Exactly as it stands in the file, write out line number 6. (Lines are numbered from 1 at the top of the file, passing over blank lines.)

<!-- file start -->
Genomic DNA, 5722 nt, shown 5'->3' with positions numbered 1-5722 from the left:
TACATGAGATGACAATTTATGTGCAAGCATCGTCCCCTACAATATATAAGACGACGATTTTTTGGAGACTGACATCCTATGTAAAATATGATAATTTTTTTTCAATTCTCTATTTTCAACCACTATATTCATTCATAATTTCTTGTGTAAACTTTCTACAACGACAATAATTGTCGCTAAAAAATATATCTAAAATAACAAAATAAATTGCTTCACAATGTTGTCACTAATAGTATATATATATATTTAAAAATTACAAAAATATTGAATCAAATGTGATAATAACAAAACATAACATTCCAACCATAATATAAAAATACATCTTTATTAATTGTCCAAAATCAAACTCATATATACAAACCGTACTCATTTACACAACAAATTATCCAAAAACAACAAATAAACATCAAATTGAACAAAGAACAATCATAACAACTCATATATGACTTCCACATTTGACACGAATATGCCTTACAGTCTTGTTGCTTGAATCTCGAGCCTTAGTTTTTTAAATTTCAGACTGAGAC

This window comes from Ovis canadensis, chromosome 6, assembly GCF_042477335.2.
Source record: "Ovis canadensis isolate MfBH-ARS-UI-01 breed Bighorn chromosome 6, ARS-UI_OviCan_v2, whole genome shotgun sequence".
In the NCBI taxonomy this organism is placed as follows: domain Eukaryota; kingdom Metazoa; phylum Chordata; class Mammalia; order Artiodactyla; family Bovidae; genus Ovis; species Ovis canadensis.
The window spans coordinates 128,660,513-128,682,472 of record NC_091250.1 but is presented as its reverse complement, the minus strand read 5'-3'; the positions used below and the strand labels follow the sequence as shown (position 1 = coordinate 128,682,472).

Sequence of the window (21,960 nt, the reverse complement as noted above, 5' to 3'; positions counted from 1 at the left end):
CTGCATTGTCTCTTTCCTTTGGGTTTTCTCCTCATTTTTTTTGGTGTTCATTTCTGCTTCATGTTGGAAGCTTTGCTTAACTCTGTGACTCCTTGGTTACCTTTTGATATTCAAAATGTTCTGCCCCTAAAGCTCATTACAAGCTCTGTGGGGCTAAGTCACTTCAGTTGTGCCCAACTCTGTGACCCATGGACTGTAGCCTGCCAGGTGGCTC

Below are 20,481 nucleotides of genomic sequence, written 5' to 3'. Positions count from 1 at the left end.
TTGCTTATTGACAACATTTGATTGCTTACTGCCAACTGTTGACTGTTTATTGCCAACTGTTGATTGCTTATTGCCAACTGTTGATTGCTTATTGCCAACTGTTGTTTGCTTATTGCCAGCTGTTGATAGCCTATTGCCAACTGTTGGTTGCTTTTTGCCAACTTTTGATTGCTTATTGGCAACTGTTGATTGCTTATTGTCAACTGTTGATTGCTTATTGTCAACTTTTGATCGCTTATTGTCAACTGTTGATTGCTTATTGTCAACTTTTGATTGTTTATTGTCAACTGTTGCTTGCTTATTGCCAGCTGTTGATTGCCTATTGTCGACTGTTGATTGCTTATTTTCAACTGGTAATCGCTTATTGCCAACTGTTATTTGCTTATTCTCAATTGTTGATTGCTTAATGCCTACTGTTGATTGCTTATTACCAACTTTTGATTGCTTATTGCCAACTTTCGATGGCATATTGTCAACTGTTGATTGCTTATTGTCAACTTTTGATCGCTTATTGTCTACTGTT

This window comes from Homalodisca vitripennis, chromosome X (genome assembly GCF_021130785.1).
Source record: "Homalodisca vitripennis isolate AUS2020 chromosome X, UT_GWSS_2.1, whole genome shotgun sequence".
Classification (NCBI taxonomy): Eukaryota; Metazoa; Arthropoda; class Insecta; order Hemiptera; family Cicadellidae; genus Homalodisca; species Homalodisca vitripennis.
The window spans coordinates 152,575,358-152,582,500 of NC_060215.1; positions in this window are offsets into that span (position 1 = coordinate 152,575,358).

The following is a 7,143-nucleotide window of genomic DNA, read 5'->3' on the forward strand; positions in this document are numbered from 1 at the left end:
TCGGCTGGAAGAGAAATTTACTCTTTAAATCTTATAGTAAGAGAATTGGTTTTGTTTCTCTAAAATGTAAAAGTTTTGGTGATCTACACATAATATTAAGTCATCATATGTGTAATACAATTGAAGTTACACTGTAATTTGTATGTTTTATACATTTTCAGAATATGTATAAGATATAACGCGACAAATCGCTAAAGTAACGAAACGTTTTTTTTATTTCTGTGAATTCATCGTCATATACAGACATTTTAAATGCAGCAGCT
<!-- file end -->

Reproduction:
The window spans coordinates 128,660,513-128,682,472 of record NC_091250.1 but is presented as its reverse complement, the minus strand read 5'-3'; the positions used below and the strand labels follow the sequence as shown (position 1 = coordinate 128,682,472).